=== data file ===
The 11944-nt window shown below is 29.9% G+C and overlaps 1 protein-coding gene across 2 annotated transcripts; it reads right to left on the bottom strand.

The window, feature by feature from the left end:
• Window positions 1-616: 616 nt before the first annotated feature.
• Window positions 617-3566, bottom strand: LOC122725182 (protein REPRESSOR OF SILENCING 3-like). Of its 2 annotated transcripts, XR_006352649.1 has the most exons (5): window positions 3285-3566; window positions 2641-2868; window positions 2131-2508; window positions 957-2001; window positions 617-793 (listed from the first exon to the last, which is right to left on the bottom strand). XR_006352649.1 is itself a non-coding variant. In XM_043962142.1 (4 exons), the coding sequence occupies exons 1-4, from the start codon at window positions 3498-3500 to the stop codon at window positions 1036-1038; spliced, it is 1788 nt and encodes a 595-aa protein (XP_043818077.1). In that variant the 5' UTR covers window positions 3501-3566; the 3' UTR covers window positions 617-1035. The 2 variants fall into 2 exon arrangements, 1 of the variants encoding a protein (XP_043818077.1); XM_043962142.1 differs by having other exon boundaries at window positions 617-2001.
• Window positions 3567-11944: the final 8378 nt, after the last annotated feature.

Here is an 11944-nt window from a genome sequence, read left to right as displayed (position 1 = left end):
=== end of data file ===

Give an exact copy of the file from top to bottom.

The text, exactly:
The 11944-nt window shown below is 29.9% G+C and overlaps 1 protein-coding gene across 2 annotated transcripts; it reads right to left on the bottom strand.

The window, feature by feature from the left end:
• Window positions 1-616: 616 nt before the first annotated feature.
• Window positions 617-3566, bottom strand: LOC122725182 (protein REPRESSOR OF SILENCING 3-like). Of its 2 annotated transcripts, XR_006352649.1 has the most exons (5): window positions 3285-3566; window positions 2641-2868; window positions 2131-2508; window positions 957-2001; window positions 617-793 (listed from the first exon to the last, which is right to left on the bottom strand). XR_006352649.1 is itself a non-coding variant. In XM_043962142.1 (4 exons), the coding sequence occupies exons 1-4, from the start codon at window positions 3498-3500 to the stop codon at window positions 1036-1038; spliced, it is 1788 nt and encodes a 595-aa protein (XP_043818077.1). In that variant the 5' UTR covers window positions 3501-3566; the 3' UTR covers window positions 617-1035. The 2 variants fall into 2 exon arrangements, 1 of the variants encoding a protein (XP_043818077.1); XM_043962142.1 differs by having other exon boundaries at window positions 617-2001.
• Window positions 3567-11944: the final 8378 nt, after the last annotated feature.

Here is an 11944-nt window from a genome sequence, read left to right as displayed (position 1 = left end):